|January 23, 2018|
Here come the megacities
|The 1960 street map of Lagos, Nigeria, shows a small coastal city surrounded by a few semi-rural African villages. Paved roads quickly turn to dirt, and fields to forest. There are few buildings over six floors high and not many cars.|
It's likely no one foresaw what would happen between 1960 and today. In just two generations Lagos grew 100-fold, from fewer than 200,000 people to nearly 20 million. Today it is one of the world's largest cities, sprawling over nearly 1,000 square kilometers (400 square miles). Vastly wealthy in parts, it is largely chaotic and impoverished. Most residents live in informal settlements, or slums. The great majority of them are not connected to piped water or sanitation. The city's streets are choked with traffic, its air is full of fumes and it produces more than 10,000 metric tons (11,000 tons) of waste a day.
But new research from Canadian academics, though replete with caveats, suggests that the changes Lagos has seen in the last 60 years may be nothing to what may take place in the next 60 years. If Nigeria's population continues to grow and people move to cities at the same rate as they are moving today, Lagos could be the largest metropolis the world has ever known, home to up to 100 million people. By 2100 it is projected to have more people than California or Britain today, and to stretch hundreds of miles with enormous environmental effects.
Hundreds of far smaller cities across Asia and Africa could also grow exponentially, say the Canadian demographers Daniel Hoornweg and Kevin Pope at the Ontario Institute of Technology. They suggest that Niamey, the barely known capital of Niger --- a west African country with the highest birth rate in the world --- could explode from a city of around 1 million people today to be the world's seventh largest city with 56 million people in 2100. Sleepy Blantyre in southern Malawi could mushroom to the size of New York City today.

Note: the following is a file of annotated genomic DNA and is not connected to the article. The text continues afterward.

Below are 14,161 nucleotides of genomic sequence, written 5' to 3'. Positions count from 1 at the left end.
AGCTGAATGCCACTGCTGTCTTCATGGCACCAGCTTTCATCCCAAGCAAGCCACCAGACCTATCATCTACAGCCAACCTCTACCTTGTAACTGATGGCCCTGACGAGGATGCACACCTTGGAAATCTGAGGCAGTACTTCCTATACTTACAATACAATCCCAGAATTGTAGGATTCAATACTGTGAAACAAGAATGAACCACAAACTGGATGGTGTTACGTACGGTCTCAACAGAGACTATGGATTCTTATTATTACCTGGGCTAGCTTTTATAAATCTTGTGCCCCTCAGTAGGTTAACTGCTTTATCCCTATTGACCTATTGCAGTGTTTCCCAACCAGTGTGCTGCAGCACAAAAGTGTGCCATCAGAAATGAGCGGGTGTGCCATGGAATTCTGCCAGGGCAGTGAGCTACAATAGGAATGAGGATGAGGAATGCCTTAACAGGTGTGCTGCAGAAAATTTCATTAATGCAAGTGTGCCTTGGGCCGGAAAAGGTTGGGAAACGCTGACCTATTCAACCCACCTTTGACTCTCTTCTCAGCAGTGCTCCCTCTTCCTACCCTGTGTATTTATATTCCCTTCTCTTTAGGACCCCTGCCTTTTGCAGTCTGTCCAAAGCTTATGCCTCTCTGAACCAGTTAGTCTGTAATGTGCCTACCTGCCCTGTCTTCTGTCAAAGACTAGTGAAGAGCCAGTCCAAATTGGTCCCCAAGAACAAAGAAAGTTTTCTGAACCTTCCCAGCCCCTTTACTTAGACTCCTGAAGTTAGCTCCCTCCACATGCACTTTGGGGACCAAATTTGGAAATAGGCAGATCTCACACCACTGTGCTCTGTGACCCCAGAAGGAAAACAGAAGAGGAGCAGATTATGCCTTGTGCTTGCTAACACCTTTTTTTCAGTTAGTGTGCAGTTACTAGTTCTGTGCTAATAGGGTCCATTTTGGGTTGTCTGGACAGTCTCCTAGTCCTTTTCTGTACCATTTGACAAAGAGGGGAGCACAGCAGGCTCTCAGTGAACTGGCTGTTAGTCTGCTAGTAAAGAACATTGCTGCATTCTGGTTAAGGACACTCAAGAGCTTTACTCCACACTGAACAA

Under the researchers' extreme scenario, where fertility rates remain high and urbanization continues apace, within 35 years over 100 world cities will have populations larger than 5.5 million people. By 2100, say the authors, the world's population centers will have shifted to Asia and Africa with only 14 of the 101 largest cities then in Europe or the Americas.
Cities in the Global South are growing much faster than they did in industrialized countries 100 or more years ago for several reasons. Fewer children now die young. Migration from rural areas is speeding up because there's less new farmland to be opened up. Many countries encourage urbanization to grow their economies. As a result, cities today are being challenged to keep pace with the largest wave of urban growth in history and the need to provide water, sanitation and power to all those people.